Blowing the whistle on FDA plan to push mercury-laced seafood
EWG made public internal government documents disclosing the Food and Drug Administration's secret plans to reverse federal warnings that pregnant women and children limit their fish intake to avoid mercury, a neurotoxin especially dangerous to the fetus and infants. EWG obtained both the FDA plan, stamped "CLOSE HOLD," and memos by senior Environmental Protection Agency scientists attacking FDA's rationale. The Washington Post broke the story, and other national stories followed.
Reaction from Capitol Hill was swift and sharp. Sen. Patrick Leahy, D-Vt., denounced FDA: "Now, in the administration's 11th hour, they are quietly trying to water down advisories for women and children about the dangers of mercury in fish, disregarding sound science on this issue….This backroom bouquet for special interests should be stopped in its tracks. If they slip this through, I will work with the incoming Obama Administration to restore science-based decisions on mercury."
Progressing toward a ban of toxic plastic chemical BPA
The Science Board of the U.S. Food and Drug Administration issued a stinging rebuke to the agency and embraced EWG arguments that bisphenol-A, a synthetic estrogen used to make polycarbonate plastics and epoxy resin may be a threat to human health. The panel forced FDA to retreat from its stance that trace levels of BPA are safe in food packaging, including infant formula cans and baby bottles. EWG scientists testified, wrote comments and served on the expert panel for the Science Board.
In September, the National Institutes of Health's National Toxicology Program declared that BPA, shown in laboratory tests to disrupt the endocrine system, may alter brain development, cause behavioral problems and damage the prostate glands in fetuses, infants and young children.
Fighting for New York's water supply
Senior energy analyst Dusty Horwitt testified before the New York City Council Environmental Protection Committee on proposed natural gas drilling in the New York City watershed. Natural gas companies wanted to use a process called hydraulic fracturing, which involves injecting water laced with toxic chemicals into the ground. The technique threatens environmental health and the safety of public drinking water, not to mention New York's bakers, who attribute their unsurpassed pizza and bagels to the purity of New York City water. EWG agreed with committee chairman James Gennaro that no gas drilling be allowed in the city's watershed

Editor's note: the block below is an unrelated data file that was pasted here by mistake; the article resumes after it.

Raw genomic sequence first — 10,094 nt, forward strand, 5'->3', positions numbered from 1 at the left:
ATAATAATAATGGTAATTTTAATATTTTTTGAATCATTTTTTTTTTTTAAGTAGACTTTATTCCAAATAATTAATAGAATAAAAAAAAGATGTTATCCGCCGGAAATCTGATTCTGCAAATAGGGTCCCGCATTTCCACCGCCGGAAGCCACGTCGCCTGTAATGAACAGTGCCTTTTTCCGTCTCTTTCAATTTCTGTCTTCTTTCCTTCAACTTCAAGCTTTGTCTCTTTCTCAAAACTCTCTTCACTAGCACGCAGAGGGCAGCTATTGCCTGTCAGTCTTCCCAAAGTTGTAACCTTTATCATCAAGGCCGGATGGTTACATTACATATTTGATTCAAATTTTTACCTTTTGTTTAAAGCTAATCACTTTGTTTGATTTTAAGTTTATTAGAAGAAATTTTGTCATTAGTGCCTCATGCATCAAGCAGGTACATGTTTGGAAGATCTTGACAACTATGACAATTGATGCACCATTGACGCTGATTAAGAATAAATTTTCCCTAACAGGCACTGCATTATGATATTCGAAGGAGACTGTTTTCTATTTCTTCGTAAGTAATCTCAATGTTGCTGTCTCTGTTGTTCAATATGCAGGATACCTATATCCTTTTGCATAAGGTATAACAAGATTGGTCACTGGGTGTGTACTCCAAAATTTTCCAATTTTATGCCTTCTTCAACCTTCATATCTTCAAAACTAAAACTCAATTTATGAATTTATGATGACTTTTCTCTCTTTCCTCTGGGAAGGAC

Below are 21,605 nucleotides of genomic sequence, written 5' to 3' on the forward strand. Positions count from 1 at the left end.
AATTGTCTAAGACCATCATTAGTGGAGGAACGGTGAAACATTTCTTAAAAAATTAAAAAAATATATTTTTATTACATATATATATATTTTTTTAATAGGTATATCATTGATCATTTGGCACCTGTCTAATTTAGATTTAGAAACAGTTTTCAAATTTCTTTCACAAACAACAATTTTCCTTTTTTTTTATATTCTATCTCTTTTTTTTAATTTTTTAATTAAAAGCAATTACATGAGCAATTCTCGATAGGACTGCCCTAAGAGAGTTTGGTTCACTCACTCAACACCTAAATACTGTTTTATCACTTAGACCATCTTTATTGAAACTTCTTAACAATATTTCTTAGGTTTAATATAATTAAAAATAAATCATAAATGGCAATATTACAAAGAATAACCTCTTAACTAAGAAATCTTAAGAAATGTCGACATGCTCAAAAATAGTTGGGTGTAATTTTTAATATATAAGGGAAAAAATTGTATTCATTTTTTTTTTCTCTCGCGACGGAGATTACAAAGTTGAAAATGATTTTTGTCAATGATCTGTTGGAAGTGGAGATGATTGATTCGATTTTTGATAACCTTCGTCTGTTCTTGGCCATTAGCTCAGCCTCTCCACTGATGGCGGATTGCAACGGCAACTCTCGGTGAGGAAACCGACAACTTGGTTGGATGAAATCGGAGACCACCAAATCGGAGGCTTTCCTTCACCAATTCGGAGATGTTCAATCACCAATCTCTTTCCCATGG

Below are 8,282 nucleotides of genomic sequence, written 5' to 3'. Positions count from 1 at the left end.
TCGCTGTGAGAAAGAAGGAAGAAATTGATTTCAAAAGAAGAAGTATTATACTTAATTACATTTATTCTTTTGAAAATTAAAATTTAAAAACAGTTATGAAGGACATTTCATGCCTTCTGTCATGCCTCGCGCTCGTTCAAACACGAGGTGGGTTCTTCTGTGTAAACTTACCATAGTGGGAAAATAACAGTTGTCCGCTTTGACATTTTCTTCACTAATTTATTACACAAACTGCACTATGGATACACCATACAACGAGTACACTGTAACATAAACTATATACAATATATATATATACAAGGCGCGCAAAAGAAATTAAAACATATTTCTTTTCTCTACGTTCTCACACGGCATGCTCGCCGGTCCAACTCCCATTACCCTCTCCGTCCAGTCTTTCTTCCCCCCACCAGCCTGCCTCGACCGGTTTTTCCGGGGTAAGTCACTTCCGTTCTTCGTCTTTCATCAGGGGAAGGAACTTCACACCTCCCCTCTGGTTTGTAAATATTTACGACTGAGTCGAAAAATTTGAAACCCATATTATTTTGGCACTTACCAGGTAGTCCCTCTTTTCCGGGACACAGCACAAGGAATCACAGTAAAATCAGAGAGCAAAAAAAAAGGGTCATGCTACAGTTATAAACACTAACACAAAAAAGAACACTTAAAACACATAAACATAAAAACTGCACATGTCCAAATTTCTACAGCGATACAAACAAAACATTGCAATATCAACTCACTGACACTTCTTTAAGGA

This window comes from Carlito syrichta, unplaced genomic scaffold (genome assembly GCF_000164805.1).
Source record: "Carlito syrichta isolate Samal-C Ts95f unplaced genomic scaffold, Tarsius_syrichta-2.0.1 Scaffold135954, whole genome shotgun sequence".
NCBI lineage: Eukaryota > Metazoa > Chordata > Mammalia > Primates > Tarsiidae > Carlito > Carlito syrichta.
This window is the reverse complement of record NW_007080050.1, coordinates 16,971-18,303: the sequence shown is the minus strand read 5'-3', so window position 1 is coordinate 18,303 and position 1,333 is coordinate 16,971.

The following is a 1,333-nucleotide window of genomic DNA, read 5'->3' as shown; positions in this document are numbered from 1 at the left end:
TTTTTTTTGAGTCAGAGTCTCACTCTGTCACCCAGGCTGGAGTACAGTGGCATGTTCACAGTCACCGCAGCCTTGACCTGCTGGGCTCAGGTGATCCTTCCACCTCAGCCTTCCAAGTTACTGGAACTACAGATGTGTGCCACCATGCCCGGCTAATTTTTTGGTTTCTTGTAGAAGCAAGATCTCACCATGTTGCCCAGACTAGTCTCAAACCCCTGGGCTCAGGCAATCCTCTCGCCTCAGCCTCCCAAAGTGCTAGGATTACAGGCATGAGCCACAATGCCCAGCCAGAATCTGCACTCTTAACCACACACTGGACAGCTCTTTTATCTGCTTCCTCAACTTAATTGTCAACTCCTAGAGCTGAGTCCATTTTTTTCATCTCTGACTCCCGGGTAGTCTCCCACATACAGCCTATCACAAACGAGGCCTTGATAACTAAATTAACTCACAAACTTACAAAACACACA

Fighting to ban Teflon-related compounds
In response to an intensive education campaign by EWG, the California state assembly passed a bill banning two Teflon-related chemicals -- perfluorooctane sulfonate (PFOS) and perfluoroctanic acid (PFOA) -- from use in food packaging such as burger wrapping and pizza boxes. The chemicals have been linked to cancer and developmental problems in children. Gov. Arnold Schwarzenegger vetoed the bill.
Calling on Congress
Calling on Congress to account for proposing to cut conservation funding by $285 million -- only 29 days after passing the 2008 farm bill with promises to increase conservation spending. EWG issued two hard-hitting reports detailing the conservation programs slated for the chopping block and analyzing how much conservation funding states would lose if Congress went through with their proposed cuts.
Winning the debate (just not the vote) on farm subsidy fairness
EWG's campaign for equity in farm payment programs triggered 475 editorials from U.S. newspapers clamoring for reform of the farm subsidy system and changed the debate on government supports. President-elect Obama has indicated that he intends to halt farm subsidies to multi-millionaires.
Sounding the alarm over rocket fuel in drinking water
EWG worked intensely to press EPA to crack down on pollution of perchlorate, a rocket fuel component and thyroid toxin, in drinking water. Agency leaders refused and were widely denounced by newspaper editorials and environmentalists.
On May 6, EWG Executive Director Richard Wiles testified before the Senate Environment and Public Works Committee at a hearing on legislation by committee Chair Barbara Boxer (D-Calif.) to set national safety standards for perchlorate in drinking water.
Leached from military bases and manufacturing plants into water supplies, the chemical has contaminated the drinking water of 40 million people in nearly 30 states. Research shows it disrupts the production of thyroid hormones, essential for brain development. In 2001 EWG put perchlorate on the map by exposing an unethical human experiment: defense contractor Lockheed Martin was giving the chemical to people in a failed attempt to show it was safe.
California officials announced they would reassess a public health goal for perchlorate after EWG and other advocacy groups petitioned them to do so.
Breaking new ground on toxins in pets
EWG launched Pets for the Environment in early 2008 to focus on toxic chemicals in pet food, toys and household furnishings. EWG’s unprecedented study found that companion dogs and cats were contaminated with 48 of 70 industrial chemicals tested, particularly mercury, flame retardants, stain treatments and grease resistant coatings. Dog Fancy magazine ran a cover story on EWG research on animal body burden.
Pioneering a new approach to assessing chemical risks
EWG testified twice in front of the National Research Council of the National Academies about the dangers of phthalates, industrial plasticizers that disrupt the endocrine system and have been shown to cause developmental malformations in male reproductive systems. Phthalates are banned in Europe for use in cosmetics.